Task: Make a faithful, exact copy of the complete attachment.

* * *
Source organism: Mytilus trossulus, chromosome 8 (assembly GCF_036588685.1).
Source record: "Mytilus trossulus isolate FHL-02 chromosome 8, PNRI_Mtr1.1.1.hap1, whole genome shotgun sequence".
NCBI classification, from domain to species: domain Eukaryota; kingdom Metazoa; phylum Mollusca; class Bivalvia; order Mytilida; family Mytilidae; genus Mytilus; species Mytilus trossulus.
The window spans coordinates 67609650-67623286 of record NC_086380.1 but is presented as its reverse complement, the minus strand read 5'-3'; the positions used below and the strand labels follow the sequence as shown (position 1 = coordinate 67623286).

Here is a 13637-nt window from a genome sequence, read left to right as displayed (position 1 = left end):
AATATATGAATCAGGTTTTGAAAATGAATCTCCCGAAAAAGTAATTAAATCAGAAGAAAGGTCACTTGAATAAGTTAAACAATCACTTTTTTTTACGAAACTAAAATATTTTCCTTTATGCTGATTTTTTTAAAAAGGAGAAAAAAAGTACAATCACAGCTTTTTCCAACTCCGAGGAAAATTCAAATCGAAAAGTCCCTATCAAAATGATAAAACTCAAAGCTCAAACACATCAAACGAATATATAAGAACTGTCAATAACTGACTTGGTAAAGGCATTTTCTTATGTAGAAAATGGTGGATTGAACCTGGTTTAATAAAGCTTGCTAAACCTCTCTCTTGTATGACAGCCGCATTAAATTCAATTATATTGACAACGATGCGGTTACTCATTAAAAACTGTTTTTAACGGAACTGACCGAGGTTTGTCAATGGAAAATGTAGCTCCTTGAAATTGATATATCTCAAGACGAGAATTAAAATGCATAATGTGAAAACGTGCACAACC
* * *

Source organism: Mytilus trossulus, chromosome 8 (assembly GCF_036588685.1).
Source record: "Mytilus trossulus isolate FHL-02 chromosome 8, PNRI_Mtr1.1.1.hap1, whole genome shotgun sequence".
NCBI classification, from domain to species: domain Eukaryota; kingdom Metazoa; phylum Mollusca; class Bivalvia; order Mytilida; family Mytilidae; genus Mytilus; species Mytilus trossulus.
The window spans coordinates 67609650-67623286 of record NC_086380.1 but is presented as its reverse complement, the minus strand read 5'-3'; the positions used below and the strand labels follow the sequence as shown (position 1 = coordinate 67623286).

Here is a 13637-nt window from a genome sequence, read left to right as displayed (position 1 = left end):
AATATATGAATCAGGTTTTGAAAATGAATCTCCCGAAAAAGTAATTAAATCAGAAGAAAGGTCACTTGAATAAGTTAAACAATCACTTTTTTTTACGAAACTAAAATATTTTCCTTTATGCTGATTTTTTTAAAAAGGAGAAAAAAAGTACAATCACAGCTTTTTCCAACTCCGAGGAAAATTCAAATCGAAAAGTCCCTATCAAAATGATAAAACTCAAAGCTCAAACACATCAAACGAATATATAAGAACTGTCAATAACTGACTTGGTAAAGGCATTTTCTTATGTAGAAAATGGTGGATTGAACCTGGTTTAATAAAGCTTGCTAAACCTCTCTCTTGTATGACAGCCGCATTAAATTCAATTATATTGACAACGATGCGGTTACTCATTAAAAACTGTTTTTAACGGAACTGACCGAGGTTTGTCAATGGAAAATGTAGCTCCTTGAAATTGATATATCTCAAGACGAGAATTAAAATGCATAATGTGAAAACGTGCACAACC